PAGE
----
Gordon Smith: Don’t let excitement of Scotland v England disguise the facts

Scotland manager Gordon Strachan looks dejected at full time (SNS Group)
Scotland manager Gordon Strachan looks dejected at full time (SNS Group)

PERSPECTIVE, they say, is everything.

And in the rush to praise Gordon Strachan in the wake of Scotland’s exciting 2-2 draw against England, it may have been lost.

Although the Dark Blues probably didn’t deserve to win, we came very close to doing so.

England’s dramatic, late equaliser was down to a series of defensive blunders on our part. We gave the ball away, then didn’t close down the cross or mark the scorer, Harry Kane.

An extreme example it might have been, but it was no great surprise. An inability to defend properly has been endemic in our international football over the last two years.

That didn’t stop the draw being hailed a moral victory, one for which the national coach took much of the credit.

Graeme Souness said he should be given a new contract and Alan McRae, the SFA president, described him as one of our finest managers of recent times.

While it is good to have positivity, the facts should not be ignored.

Scotland failed to qualify for Euro 2016, having finished fourth in a group from which the top three qualified. That was a failure.

With four games of the 2018 World Cup campaign remaining, we sit fourth in a group from which only one qualifies automatically, with the best runners-up going into a play-off.

That’s far from ideal.

Yes, there is the potential to turn things round in the remaining fixtures and finish in that play-off position.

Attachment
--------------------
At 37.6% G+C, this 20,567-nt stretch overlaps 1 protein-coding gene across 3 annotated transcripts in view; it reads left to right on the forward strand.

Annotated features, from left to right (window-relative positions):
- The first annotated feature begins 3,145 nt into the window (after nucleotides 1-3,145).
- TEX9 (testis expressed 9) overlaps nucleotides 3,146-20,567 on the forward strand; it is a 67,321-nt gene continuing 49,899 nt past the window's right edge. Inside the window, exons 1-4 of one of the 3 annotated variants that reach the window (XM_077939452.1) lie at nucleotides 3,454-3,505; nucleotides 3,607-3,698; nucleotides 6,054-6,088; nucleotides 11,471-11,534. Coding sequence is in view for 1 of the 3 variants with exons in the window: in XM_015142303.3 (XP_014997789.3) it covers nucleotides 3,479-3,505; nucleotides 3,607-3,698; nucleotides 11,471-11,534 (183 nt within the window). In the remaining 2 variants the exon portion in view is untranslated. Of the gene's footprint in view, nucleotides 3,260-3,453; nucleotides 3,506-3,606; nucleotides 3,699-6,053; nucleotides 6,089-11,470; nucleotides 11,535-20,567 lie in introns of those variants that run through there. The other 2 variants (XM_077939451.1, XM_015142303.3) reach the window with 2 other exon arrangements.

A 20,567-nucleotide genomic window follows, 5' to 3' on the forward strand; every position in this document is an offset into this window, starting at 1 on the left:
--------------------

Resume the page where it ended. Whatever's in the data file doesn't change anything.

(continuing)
Win our home games against Malta (which shouldn’t be a problem) and Slovakia, plus one of the away fixtures in Lithuania and Slovakia, and we should finish second.

It is a tough goal but an achievable one.

Whether it is enough to clinch one of the eight play-off places for best runners-up is another question.

But in these competitions, you tend to get what you deserve.

So we should not forget the home draw with Lithuania, the 3-0 drubbing in Slovakia and the same level of defeat at Wembley.

Four points have followed since, which does suggest improvement.

If that can continue, it would engender confidence that we could go into the Euro 2020 qualifying campaign with a reasonable expectation of actually making it through to a major Finals.

There has been progress. It is there to see.

Andrew Robertson, Stuart Armstrong and, particularly, Kieran Tierney are excellent young players who have been brought into the side and look set to make big contributions for years to come.

Yes, Armstrong made a mistake at England’s equaliser last Saturday, but those things happen. His challenge is to put it behind him.

Tierney was outstanding against England. He looks one of the brightest talents we have seen in years.

Leigh Griffiths showed outstanding technical ability under considerable pressure with his two free-kicks.

Largely overlooked by his international manager when he was in the middle of his 40-goal season with Celtic in 2015-16, he must now be considered our No. 1 striker ahead of the likes of Steven Fletcher and Chris Martin.

I have to say, too, I was pleased Gordon Strachan went with a back five. It was an intelligent tactic to use against the threats posed by the visitors.

But, again in terms of keeping things in perspective, it should be stated that England are not that good.

In midweek, they lost to a French team which played for most of the second half with 10 men.

I backed Gordon Strachan when the SFA gave him his last deal.

I may well do so again at the end of his current contract.

Before I do so, though, Scotland’s results will have to justify it.

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